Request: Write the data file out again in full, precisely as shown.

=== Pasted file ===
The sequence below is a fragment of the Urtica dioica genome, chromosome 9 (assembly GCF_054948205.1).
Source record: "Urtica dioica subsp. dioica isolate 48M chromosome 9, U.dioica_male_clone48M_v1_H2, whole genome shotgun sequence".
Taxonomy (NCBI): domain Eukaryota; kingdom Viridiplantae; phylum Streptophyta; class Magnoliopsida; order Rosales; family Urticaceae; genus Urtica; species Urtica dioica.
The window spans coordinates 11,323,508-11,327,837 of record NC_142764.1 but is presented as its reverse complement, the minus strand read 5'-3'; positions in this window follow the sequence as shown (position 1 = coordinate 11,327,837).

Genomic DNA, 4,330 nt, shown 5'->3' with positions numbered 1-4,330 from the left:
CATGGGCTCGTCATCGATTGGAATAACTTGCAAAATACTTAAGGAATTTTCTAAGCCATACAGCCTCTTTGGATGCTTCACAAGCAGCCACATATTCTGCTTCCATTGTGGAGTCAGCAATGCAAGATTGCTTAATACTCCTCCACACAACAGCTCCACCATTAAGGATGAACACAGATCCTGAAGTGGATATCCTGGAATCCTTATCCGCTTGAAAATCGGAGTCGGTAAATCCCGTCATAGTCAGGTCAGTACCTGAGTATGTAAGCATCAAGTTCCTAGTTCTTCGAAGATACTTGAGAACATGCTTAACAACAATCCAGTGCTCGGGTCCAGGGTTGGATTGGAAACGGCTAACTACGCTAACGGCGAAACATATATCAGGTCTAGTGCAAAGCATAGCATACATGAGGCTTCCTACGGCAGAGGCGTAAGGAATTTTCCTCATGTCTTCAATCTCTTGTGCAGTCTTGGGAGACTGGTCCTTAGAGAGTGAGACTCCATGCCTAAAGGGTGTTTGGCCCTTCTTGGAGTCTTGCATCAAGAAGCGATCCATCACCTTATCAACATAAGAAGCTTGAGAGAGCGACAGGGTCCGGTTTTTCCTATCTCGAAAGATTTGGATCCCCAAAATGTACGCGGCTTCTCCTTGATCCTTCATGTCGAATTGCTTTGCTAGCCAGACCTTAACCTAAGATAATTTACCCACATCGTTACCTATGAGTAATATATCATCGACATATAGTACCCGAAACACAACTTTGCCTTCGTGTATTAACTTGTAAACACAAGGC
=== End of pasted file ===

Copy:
The sequence below is a fragment of the Urtica dioica genome, chromosome 9 (assembly GCF_054948205.1).
Source record: "Urtica dioica subsp. dioica isolate 48M chromosome 9, U.dioica_male_clone48M_v1_H2, whole genome shotgun sequence".
Taxonomy (NCBI): domain Eukaryota; kingdom Viridiplantae; phylum Streptophyta; class Magnoliopsida; order Rosales; family Urticaceae; genus Urtica; species Urtica dioica.
The window spans coordinates 11,323,508-11,327,837 of record NC_142764.1 but is presented as its reverse complement, the minus strand read 5'-3'; positions in this window follow the sequence as shown (position 1 = coordinate 11,327,837).

Genomic DNA, 4,330 nt, shown 5'->3' with positions numbered 1-4,330 from the left:
CATGGGCTCGTCATCGATTGGAATAACTTGCAAAATACTTAAGGAATTTTCTAAGCCATACAGCCTCTTTGGATGCTTCACAAGCAGCCACATATTCTGCTTCCATTGTGGAGTCAGCAATGCAAGATTGCTTAATACTCCTCCACACAACAGCTCCACCATTAAGGATGAACACAGATCCTGAAGTGGATATCCTGGAATCCTTATCCGCTTGAAAATCGGAGTCGGTAAATCCCGTCATAGTCAGGTCAGTACCTGAGTATGTAAGCATCAAGTTCCTAGTTCTTCGAAGATACTTGAGAACATGCTTAACAACAATCCAGTGCTCGGGTCCAGGGTTGGATTGGAAACGGCTAACTACGCTAACGGCGAAACATATATCAGGTCTAGTGCAAAGCATAGCATACATGAGGCTTCCTACGGCAGAGGCGTAAGGAATTTTCCTCATGTCTTCAATCTCTTGTGCAGTCTTGGGAGACTGGTCCTTAGAGAGTGAGACTCCATGCCTAAAGGGTGTTTGGCCCTTCTTGGAGTCTTGCATCAAGAAGCGATCCATCACCTTATCAACATAAGAAGCTTGAGAGAGCGACAGGGTCCGGTTTTTCCTATCTCGAAAGATTTGGATCCCCAAAATGTACGCGGCTTCTCCTTGATCCTTCATGTCGAATTGCTTTGCTAGCCAGACCTTAACCTAAGATAATTTACCCACATCGTTACCTATGAGTAATATATCATCGACATATAGTACCCGAAACACAACTTTGCCTTCGTGTATTAACTTGTAAACACAAGGC